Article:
caroline matilda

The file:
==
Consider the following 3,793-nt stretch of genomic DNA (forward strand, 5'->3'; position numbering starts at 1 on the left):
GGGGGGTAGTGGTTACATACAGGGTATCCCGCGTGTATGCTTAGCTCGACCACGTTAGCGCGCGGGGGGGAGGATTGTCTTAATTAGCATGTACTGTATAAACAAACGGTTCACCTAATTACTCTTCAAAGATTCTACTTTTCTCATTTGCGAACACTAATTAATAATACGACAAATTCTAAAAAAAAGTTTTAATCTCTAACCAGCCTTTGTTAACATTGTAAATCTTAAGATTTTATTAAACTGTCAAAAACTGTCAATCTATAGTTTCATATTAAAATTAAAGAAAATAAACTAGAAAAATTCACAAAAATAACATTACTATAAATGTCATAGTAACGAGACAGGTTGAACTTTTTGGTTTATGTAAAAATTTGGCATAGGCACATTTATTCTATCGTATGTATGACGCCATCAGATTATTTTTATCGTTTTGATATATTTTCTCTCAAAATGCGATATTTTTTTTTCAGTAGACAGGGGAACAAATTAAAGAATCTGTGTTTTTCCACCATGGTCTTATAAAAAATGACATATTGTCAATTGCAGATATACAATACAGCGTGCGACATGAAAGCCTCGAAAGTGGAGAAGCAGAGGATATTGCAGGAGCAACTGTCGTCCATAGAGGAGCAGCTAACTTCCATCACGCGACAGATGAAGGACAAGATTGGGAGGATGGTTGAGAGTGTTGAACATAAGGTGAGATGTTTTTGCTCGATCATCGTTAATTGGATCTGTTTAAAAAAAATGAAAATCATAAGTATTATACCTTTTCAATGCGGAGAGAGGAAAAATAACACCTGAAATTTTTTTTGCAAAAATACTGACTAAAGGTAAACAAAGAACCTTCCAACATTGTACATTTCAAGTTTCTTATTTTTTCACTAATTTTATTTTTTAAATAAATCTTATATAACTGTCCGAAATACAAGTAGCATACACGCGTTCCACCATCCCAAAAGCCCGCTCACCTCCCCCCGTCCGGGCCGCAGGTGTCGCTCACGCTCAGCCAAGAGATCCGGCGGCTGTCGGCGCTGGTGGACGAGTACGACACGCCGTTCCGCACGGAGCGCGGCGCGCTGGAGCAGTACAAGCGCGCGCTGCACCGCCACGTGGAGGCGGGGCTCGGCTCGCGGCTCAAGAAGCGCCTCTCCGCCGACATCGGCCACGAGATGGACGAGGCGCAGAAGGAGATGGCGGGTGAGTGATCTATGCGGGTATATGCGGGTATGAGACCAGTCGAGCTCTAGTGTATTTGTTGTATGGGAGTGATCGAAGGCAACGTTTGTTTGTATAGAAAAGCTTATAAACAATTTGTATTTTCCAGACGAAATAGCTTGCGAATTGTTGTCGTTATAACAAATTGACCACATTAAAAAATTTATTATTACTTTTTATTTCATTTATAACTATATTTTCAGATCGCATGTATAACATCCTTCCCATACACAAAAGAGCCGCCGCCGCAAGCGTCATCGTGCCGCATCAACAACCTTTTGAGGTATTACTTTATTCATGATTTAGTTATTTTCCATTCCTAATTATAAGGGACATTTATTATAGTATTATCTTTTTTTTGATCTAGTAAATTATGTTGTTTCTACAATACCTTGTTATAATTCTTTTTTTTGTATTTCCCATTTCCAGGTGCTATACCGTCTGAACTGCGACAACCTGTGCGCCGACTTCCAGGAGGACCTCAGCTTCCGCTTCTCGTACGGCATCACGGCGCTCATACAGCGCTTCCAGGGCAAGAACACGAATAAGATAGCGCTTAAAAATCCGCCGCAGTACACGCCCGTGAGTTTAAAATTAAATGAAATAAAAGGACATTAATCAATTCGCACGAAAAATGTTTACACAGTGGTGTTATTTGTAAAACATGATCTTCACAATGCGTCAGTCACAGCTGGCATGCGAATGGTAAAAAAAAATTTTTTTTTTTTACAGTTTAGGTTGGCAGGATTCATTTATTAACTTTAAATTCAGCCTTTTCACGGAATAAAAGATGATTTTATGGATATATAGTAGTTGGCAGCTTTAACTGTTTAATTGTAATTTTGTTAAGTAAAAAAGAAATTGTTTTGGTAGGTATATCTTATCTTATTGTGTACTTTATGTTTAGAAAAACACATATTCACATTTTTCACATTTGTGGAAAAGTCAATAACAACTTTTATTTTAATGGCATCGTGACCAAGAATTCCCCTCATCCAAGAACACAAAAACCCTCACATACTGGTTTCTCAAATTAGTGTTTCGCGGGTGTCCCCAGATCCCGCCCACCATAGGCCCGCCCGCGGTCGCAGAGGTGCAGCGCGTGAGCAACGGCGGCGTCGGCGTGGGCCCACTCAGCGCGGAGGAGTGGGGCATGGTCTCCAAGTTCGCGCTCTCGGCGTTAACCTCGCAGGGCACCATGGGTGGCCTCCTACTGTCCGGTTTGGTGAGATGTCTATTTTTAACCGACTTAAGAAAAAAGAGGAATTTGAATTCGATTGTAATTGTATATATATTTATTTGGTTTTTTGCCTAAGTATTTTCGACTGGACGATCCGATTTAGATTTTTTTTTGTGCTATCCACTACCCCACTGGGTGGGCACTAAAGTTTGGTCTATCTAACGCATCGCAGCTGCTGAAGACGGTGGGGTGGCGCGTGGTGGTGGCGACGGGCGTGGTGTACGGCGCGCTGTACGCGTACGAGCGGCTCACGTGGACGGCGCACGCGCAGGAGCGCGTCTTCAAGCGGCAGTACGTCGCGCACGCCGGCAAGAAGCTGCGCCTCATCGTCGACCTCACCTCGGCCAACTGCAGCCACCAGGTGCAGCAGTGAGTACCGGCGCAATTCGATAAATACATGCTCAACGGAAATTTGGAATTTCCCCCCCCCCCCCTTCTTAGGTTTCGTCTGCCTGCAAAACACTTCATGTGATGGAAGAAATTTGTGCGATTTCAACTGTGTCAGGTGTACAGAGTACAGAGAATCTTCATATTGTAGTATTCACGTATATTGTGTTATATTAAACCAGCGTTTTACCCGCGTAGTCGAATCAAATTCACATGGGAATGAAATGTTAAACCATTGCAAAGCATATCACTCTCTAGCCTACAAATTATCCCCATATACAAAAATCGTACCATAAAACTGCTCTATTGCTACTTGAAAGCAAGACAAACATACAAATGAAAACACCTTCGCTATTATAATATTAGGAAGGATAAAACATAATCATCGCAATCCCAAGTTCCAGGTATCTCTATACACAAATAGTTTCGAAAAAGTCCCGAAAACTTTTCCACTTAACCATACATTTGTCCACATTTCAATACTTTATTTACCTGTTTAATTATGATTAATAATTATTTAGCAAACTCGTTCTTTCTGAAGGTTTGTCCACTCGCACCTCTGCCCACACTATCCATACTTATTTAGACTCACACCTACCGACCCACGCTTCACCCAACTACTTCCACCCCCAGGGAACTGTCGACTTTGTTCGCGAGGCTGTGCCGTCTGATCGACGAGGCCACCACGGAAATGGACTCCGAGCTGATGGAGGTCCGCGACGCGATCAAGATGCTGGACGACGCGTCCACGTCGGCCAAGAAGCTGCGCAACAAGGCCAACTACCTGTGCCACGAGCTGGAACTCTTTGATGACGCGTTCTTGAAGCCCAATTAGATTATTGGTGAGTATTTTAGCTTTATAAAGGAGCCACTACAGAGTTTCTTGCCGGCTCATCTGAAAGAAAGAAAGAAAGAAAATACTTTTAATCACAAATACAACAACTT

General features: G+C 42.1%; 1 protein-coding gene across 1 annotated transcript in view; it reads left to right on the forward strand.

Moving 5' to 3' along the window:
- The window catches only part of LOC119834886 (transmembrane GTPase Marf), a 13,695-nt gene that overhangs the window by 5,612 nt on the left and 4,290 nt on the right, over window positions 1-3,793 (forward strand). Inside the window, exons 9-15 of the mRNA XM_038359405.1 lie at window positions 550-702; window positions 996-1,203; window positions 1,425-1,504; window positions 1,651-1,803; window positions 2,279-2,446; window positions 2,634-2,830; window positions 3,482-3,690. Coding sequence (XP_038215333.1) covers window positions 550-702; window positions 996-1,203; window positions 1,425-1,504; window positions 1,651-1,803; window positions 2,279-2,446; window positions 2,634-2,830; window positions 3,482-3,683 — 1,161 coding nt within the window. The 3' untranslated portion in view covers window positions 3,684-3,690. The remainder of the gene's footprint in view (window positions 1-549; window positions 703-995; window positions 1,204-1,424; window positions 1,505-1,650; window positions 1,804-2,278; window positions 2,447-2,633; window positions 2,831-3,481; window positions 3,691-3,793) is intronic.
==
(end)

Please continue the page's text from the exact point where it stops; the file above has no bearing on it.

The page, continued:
Meanwhile, Struensee had started his reforms to bring Denmark into the 20th century. Queen of Denmark and wife of the mad and profligate monarch Christian VII, who formed a romantic and political liaison with the brilliant statesman Count Johann Friedrich von Struensee. He was shown her forged signature whereupon he, too, signed. Join Facebook to connect with Caroline Matilda and others you may know. 241-53; Wittich notices that while her advocate Uldall here represents her as asserting her innocence the crime is admitted in his defence of Struensee. Her mother was Princess Helena of Schleswig-Holstein-Sonderburg-Glücksburg, daughter of Friedrich Ferdinand, Duke of Schleswig-Holstein-Sonderburg-Glücksburg and Princess Karoline Mathilde of Schleswig-Holstein-Sonderburg-Augustenburg.[1]. She learned languages—German, English, and French—easily, and she sang beautifully. She looked to Struensee, who calmly announced that the crown prince had to be inoculated, a practice that was novel in Danish court circles and relatively untried elsewhere as well. 73-88 for details). Christian's show of sanity, he explained, was only temporary. A marriage was arranged for Caroline Matilda with her first cousin, King Christian VII of Denmark, the son of Frederick V of Denmark and Princess Louisa of Great Britain and Hanover, who was a daughter of King George II. While the king encouraged an intimacy which kept the queen amused, Struensee seems to have exerted himself to bring about a better understanding between the royal pair, and by his efforts to have gained the approval of both. This page was last changed on 17 October 2020, at 17:32. The latter promise, at all events, was substantially kept. Struensee, and Louise Augusta, to whom she gave birth in 1771, was most likely his daughter. Born Juliana Mary on September 4, 1729, in Wolfenbuttel, Germany; daughter of Ferdinand, duke of Brunswick; died on October 10, 1796, in Fredensborg, Denmark; became second wife of Frederick V, king of Denmark and Norway (r. 1746–1766), on July 8, 1752; children: Frederic (1753–1805, who married Sophia of Mecklenburg [1758–1794]); stepmother of Christian VII, king of Denmark and Norway (r. 1766–1808). At Celle itself her life seems to have been a quiet one, though she received visitors, among them her sister, the Hereditary Princess Augusta of Brunswick-Wolfenbüttel, who, according to Wraxall, was set to watch her conduct by George III (Posthumous Memoirs, i. Struensee was in the queen's company, and the princess found no opportunity of doing more than requesting Woodford, the British minister to the Lower Saxon Circle, to make representations to the queen concerning her conduct; nor was the Duke of Gloucester, who shortly afterwards paid a visit to Copenhagen on the same errand, more successful (Reverdil, 159-60). Wittich, 122). If I were a widow, I would marry the man I loved and give up my throne and my country. It would be Caroline Matilda's fate to demonstrate that when women of royalty are no longer willing to sacrifice them selves to uphold a throne, a kingdom is placed in present or permanent peril. Capital sentences on Struensee and Brandt followed shortly afterwards, and were carried out 28 April. In Celle, she was reunited with her friend and lady-in-waiting Louise von Plessen and became known for her charity toward poor children and orphans. The interrogatory of Struensee began 20 Feb., but it was not till the third day of his examination that, under pressure, he confessed to criminal familiarity with the queen; afterwards he sought to throw the blame as much as possible on her.

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